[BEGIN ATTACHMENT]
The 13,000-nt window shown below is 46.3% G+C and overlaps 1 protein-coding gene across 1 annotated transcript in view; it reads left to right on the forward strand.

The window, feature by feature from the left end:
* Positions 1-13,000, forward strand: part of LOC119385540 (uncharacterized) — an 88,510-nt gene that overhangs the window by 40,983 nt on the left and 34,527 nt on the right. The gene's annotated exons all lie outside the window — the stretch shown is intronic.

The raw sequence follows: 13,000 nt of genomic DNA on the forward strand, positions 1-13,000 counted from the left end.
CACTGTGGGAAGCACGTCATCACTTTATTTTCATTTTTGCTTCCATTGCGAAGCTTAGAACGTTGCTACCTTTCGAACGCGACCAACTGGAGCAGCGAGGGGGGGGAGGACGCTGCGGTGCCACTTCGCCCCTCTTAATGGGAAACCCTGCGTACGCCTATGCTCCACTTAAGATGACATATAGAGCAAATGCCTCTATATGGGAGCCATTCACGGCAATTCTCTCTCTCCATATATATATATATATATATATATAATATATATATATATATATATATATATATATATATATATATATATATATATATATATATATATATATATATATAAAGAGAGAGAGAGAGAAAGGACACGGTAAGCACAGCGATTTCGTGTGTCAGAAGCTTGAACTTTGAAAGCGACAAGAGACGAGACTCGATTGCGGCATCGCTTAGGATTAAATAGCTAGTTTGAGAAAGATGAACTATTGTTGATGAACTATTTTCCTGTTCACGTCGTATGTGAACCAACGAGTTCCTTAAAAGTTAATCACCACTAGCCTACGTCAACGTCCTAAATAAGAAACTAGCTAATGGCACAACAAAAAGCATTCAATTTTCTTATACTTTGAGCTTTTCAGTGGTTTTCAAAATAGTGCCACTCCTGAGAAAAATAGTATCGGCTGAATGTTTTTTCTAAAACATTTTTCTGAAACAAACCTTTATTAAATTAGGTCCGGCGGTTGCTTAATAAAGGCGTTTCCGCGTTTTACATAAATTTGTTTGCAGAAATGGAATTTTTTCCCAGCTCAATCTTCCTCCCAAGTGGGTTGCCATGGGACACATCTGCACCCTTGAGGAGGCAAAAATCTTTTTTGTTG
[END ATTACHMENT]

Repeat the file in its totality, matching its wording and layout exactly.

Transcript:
The 13,000-nt window shown below is 46.3% G+C and overlaps 1 protein-coding gene across 1 annotated transcript in view; it reads left to right on the forward strand.

The window, feature by feature from the left end:
* Positions 1-13,000, forward strand: part of LOC119385540 (uncharacterized) — an 88,510-nt gene that overhangs the window by 40,983 nt on the left and 34,527 nt on the right. The gene's annotated exons all lie outside the window — the stretch shown is intronic.

The raw sequence follows: 13,000 nt of genomic DNA on the forward strand, positions 1-13,000 counted from the left end.
CACTGTGGGAAGCACGTCATCACTTTATTTTCATTTTTGCTTCCATTGCGAAGCTTAGAACGTTGCTACCTTTCGAACGCGACCAACTGGAGCAGCGAGGGGGGGGAGGACGCTGCGGTGCCACTTCGCCCCTCTTAATGGGAAACCCTGCGTACGCCTATGCTCCACTTAAGATGACATATAGAGCAAATGCCTCTATATGGGAGCCATTCACGGCAATTCTCTCTCTCCATATATATATATATATATATATATAATATATATATATATATATATATATATATATATATATATATATATATATATATATATATATATATATATATATAAAGAGAGAGAGAGAGAAAGGACACGGTAAGCACAGCGATTTCGTGTGTCAGAAGCTTGAACTTTGAAAGCGACAAGAGACGAGACTCGATTGCGGCATCGCTTAGGATTAAATAGCTAGTTTGAGAAAGATGAACTATTGTTGATGAACTATTTTCCTGTTCACGTCGTATGTGAACCAACGAGTTCCTTAAAAGTTAATCACCACTAGCCTACGTCAACGTCCTAAATAAGAAACTAGCTAATGGCACAACAAAAAGCATTCAATTTTCTTATACTTTGAGCTTTTCAGTGGTTTTCAAAATAGTGCCACTCCTGAGAAAAATAGTATCGGCTGAATGTTTTTTCTAAAACATTTTTCTGAAACAAACCTTTATTAAATTAGGTCCGGCGGTTGCTTAATAAAGGCGTTTCCGCGTTTTACATAAATTTGTTTGCAGAAATGGAATTTTTTCCCAGCTCAATCTTCCTCCCAAGTGGGTTGCCATGGGACACATCTGCACCCTTGAGGAGGCAAAAATCTTTTTTGTTG